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Ferguson Township stormwater ordinance moves forward

The long-discussed, repeatedly amended Ferguson Township stormwater ordinance has been approved for public hearing, though a hearing date hasn’t been set yet.

Supervisors unanimously approved the ordinance to be advertised for public hearing Monday, however, last-minute amendments require some additional rewriting, pushing the hearing to a date to be determined.

The ordinance remained unchanged from March 23, township Manager Mark Kunkle said Monday. Since that time, a number of questions had been brought forward asking if the township had the ability to regulate blasting.

According to the Department of Environmental Protection, he said, a municipality does have the ability to determine where blasting can occur. Once the determination has been made, the application process, blasting plan approval and all things public safety fall under DEP regulations.

“If the board wanted to, it could prohibit blasting as part of the land use in particular areas,” Kunkle said. “DEP would honor that.”

According to the ordinance, “blasting should be used as a last resort method of rock excavation.” If a contractor wished to blast, he or she would have to provide the township and water provider information supporting the use of blasting as well as permits.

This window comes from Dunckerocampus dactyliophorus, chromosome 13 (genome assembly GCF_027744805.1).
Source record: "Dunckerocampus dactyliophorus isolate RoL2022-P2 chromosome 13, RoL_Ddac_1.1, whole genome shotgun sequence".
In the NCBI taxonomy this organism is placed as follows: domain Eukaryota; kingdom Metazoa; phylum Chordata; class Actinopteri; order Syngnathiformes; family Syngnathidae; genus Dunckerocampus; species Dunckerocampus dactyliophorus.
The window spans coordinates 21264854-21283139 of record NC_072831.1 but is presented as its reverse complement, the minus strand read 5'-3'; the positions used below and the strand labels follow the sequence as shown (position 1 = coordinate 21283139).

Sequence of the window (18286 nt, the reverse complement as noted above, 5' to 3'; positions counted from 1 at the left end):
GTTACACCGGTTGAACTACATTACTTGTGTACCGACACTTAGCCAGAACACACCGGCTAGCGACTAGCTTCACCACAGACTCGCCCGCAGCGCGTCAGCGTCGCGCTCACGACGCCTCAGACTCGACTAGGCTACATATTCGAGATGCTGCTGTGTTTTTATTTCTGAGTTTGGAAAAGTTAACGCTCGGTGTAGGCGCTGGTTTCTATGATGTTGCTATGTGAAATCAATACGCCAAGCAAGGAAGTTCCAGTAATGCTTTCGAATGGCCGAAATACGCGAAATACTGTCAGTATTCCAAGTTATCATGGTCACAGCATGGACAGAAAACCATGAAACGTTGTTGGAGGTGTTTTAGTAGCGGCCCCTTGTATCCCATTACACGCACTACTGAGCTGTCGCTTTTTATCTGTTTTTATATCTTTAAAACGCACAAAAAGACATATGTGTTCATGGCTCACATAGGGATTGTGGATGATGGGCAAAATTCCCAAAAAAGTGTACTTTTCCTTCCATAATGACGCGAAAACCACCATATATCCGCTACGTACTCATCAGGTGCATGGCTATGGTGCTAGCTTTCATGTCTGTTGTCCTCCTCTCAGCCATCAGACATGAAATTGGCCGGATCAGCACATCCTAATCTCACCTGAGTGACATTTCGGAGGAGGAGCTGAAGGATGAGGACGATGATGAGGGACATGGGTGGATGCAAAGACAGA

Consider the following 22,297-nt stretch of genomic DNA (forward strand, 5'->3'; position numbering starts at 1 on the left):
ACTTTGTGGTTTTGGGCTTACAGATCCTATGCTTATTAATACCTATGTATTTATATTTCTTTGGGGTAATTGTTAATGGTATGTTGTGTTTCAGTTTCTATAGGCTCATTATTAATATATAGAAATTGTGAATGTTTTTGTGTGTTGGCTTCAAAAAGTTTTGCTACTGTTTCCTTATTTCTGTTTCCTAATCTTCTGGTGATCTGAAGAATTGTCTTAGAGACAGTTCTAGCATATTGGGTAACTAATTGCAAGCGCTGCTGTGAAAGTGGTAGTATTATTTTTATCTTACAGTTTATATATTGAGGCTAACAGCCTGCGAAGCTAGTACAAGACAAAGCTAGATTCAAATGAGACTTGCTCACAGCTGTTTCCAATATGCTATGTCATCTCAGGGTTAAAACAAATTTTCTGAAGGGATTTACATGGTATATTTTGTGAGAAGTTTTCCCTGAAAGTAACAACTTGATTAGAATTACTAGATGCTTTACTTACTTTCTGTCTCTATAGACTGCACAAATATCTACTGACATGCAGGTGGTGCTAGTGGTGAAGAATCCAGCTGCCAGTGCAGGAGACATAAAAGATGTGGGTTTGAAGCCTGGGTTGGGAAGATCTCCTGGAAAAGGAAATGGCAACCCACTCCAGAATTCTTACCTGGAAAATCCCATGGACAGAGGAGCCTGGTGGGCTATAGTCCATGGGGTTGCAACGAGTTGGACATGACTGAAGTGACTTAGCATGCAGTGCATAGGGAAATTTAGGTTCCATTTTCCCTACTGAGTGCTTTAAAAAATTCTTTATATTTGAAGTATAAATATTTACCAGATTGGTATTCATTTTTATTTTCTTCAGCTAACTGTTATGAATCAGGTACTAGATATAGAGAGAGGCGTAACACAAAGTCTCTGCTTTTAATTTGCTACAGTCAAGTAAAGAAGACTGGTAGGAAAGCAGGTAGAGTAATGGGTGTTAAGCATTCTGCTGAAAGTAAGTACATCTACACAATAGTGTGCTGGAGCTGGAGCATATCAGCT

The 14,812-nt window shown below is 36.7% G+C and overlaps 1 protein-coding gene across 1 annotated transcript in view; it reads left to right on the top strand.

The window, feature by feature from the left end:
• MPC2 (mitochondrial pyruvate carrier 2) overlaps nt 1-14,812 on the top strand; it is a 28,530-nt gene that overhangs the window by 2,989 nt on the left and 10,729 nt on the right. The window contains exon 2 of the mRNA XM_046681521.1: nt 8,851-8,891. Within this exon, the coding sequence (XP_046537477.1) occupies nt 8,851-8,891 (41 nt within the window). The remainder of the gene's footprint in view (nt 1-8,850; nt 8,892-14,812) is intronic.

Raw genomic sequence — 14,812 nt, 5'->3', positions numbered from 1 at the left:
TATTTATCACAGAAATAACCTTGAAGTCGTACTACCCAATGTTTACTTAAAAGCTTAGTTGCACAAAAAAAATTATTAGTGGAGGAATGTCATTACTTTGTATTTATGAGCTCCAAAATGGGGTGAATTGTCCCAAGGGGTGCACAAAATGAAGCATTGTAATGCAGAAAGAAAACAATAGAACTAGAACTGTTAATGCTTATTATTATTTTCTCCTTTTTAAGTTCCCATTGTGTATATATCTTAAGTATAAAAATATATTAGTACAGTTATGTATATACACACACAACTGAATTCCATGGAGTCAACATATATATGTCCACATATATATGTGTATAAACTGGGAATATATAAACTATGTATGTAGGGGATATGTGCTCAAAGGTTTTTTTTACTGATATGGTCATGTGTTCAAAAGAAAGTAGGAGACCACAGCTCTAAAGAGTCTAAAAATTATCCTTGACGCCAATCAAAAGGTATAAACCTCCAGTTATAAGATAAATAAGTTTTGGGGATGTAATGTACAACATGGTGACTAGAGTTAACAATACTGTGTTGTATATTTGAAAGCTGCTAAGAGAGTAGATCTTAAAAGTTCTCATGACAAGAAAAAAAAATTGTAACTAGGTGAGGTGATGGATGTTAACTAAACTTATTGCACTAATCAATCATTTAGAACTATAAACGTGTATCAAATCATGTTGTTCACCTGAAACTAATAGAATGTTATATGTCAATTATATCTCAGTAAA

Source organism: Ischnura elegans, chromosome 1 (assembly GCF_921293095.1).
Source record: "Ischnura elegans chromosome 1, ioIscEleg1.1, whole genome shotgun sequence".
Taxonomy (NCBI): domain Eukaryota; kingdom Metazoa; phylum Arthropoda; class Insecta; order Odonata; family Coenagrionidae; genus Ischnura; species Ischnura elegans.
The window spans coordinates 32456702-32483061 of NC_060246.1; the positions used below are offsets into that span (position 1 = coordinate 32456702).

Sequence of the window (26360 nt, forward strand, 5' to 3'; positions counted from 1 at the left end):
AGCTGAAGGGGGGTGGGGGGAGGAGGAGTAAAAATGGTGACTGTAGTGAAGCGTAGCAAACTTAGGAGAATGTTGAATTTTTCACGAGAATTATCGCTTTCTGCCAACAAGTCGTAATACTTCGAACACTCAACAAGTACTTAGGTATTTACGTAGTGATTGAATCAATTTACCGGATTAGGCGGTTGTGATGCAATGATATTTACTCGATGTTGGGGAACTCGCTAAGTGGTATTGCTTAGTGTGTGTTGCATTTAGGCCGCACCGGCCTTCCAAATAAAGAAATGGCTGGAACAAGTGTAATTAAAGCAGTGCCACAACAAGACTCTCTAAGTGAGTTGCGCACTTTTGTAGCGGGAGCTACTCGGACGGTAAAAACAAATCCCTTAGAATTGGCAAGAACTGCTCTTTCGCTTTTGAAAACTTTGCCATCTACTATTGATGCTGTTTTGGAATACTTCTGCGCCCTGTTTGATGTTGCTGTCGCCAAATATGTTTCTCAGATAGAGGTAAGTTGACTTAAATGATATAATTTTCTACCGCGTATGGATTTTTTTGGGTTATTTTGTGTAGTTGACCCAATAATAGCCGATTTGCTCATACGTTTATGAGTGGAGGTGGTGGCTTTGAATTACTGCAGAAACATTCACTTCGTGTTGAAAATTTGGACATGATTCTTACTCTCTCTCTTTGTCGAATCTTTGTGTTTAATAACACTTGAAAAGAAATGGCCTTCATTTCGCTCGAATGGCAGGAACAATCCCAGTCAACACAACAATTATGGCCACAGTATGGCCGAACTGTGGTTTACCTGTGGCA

Supervisor Laura Dinnini proposed an amendment prohibiting blasting as a form of excavation within the water quality sensitive districts. Those districts are defined in the ordinance as “areas that, if developed, have the potential to cause catastrophic loss to a Water Authority well field.”

Township staff established that if a restriction in blasting were added to the stormwater ordinance, there would be no appeal process. However, if the restriction were added to a zoning and land use ordinance, such as the proposed source water protection area, a appeal would be possible.

As a way to bridge the stormwater and the source water, Public Works Director David Modricker said, the board could add the restriction to the stormwater ordinance now; then, when the source water plan was completed, the stormwater ordinance could be changed back.

John Sepp, of PennTerra Engineering, advised the board not to restrict blasting before hearing more information on the types of blasting from different experts.

“There is a lot of information on the types of blasting you need to learn about prior to putting in a prohibition,” he said. “You could be costing a family thousands to excavate a basement.”

The amendment failed a 2-2 board vote. Supervisor Janet Whitaker was not in attendance.

Vice Chairman Peter Buckland proposed a second amendment increasing the distance of infiltration facilities from 25 feet to 50 feet from any critical geological features, saying he wanted to be cautious, and as a rule of thumb, double the distance could double the protection.

Sepp again warned the board of changing a distance without understanding the nuances of the situation. Making restrictions too far could render a lot useless when a feature may not be a direct conduit to an aquifer.

Buckland countered Sepp’s argument saying regulations can sometimes drive innovation. This could provide engineers with a new way to tackle a problem.

The amendment passed unanimously.

Jeremy Hartley: 814-231-4616, @JJHartleyNews

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